Despite the fact that the DPP and the Attorney General were aware of this investigation and its conclusion at some stage after February 1973 (the month in which Woodrow Wyatt approached the IRD for help in producing the programme), the IRD, with the authority of the Department of Employment and the Security Service, recommended Simon Regan as a reliable source around which to build the TV programme.

As Marquis explained:

“It is inconceivable, in any circumstances, that these Departments of Government were unaware of the results of an enquiry generated by the Attorney General’s Office into Regan’s probity in the context of a national building strike.”

Thus, as Marquis submitted, a branch of government (with the endorsement of at least two other branches of Government) provided information to Mr. Wyatt, knowing it was incorrect and in the full knowledge that that it would be used to broadcast false information about the criminality of building-strike flying pickets in the course of criminal proceedings.

Marquis stated that once the programme was shown in the middle of the Shrewsbury trial, and particularly after objection was taken to it, the findings of the Northamptonshire and Birmingham police should have been disclosed to the Defence.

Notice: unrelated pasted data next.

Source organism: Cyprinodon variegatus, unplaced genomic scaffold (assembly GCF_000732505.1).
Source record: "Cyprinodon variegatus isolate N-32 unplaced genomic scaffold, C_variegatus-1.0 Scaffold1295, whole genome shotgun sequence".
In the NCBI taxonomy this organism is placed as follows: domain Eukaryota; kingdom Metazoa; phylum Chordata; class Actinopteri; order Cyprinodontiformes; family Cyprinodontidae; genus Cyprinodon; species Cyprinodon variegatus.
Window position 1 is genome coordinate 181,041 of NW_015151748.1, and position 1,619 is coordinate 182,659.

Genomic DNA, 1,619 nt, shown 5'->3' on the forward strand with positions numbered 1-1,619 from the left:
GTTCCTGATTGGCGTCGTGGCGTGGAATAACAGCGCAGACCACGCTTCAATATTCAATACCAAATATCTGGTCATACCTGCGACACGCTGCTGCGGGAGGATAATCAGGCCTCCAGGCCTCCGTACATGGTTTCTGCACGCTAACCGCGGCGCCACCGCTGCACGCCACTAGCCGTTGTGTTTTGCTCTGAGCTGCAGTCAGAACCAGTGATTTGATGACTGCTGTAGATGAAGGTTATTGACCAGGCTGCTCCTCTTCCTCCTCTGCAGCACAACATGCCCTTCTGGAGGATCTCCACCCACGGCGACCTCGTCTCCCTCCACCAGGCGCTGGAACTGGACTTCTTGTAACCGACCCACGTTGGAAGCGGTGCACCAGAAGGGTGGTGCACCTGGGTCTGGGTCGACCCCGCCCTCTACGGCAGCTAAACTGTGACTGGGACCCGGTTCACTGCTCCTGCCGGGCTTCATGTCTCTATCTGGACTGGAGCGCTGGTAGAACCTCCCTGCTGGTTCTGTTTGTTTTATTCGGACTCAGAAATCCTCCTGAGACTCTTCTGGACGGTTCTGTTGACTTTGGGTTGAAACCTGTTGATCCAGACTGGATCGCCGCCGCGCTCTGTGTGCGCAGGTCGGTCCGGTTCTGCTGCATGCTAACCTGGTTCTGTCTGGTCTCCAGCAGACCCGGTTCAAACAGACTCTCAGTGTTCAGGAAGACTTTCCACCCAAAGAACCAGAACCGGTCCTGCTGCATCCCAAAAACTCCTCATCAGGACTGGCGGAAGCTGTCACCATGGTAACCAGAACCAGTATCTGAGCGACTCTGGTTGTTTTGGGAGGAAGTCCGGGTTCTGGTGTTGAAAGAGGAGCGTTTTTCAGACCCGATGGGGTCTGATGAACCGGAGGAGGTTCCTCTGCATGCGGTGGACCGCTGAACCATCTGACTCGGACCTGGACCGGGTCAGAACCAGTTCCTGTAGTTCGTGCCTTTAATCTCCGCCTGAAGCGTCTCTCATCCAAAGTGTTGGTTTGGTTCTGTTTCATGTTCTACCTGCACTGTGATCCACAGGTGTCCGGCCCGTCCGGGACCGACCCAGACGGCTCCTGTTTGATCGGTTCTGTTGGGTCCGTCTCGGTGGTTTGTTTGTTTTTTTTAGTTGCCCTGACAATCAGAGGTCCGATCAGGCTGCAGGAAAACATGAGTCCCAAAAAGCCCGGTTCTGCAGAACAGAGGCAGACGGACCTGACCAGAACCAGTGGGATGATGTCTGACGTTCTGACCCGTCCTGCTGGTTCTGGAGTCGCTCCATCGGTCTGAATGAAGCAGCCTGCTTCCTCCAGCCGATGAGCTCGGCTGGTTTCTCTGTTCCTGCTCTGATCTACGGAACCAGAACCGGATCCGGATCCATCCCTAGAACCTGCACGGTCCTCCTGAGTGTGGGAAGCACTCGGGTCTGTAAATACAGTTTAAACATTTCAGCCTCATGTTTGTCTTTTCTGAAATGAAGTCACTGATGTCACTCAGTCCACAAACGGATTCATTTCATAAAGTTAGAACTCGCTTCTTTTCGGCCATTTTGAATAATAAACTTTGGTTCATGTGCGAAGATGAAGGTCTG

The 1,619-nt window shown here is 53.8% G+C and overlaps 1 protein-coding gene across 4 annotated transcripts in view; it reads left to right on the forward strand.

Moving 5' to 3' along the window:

The fact that this information was not disclosed, the case was not stopped, and the jury not discharged, means that these convictions are unsafe. As Marquis concluded, the following issues makes it impossible for Tomlinson, Murray and all the Shrewsbury pickets to have had a fair trial:

  1. The failure of the Prosecution, knowing that the programme had been shown at the time that it had, and having been informed of a contempt of court application, to disclose the findings of police reports into Simon Regan’s probity.
  2. The involvement of the Executive and secret services in the production of the programme, coupled (at least) with their lack of any objection to the proposed re-scheduling of the broadcast during the course of the first Shrewsbury trial.
  3. The involvement of the Executive in the production of the programme, including knowingly propagating false material that was prejudicial to the Shrewsbury defendants.

Commenting on proceedings, Ricky Tomlinson said:

“The evidence today should alarm every trade unionist, every socialist, and every campaigner. Indeed, every person in the UK must question how the secret state has used subterfuge, secret strategy and dirty tactics to criminalise the Shrewsbury 24, who were only guilty of striking for better pay and for better health and safety at work. [The original trial] led to me being sentenced to 2 years in prison and for Des Warren [being sentenced to] 3 years in prison. There really does need to be a public inquiry into what has happened in the Shrewsbury case specifically and the issue of blacklisting in the building industry generally.”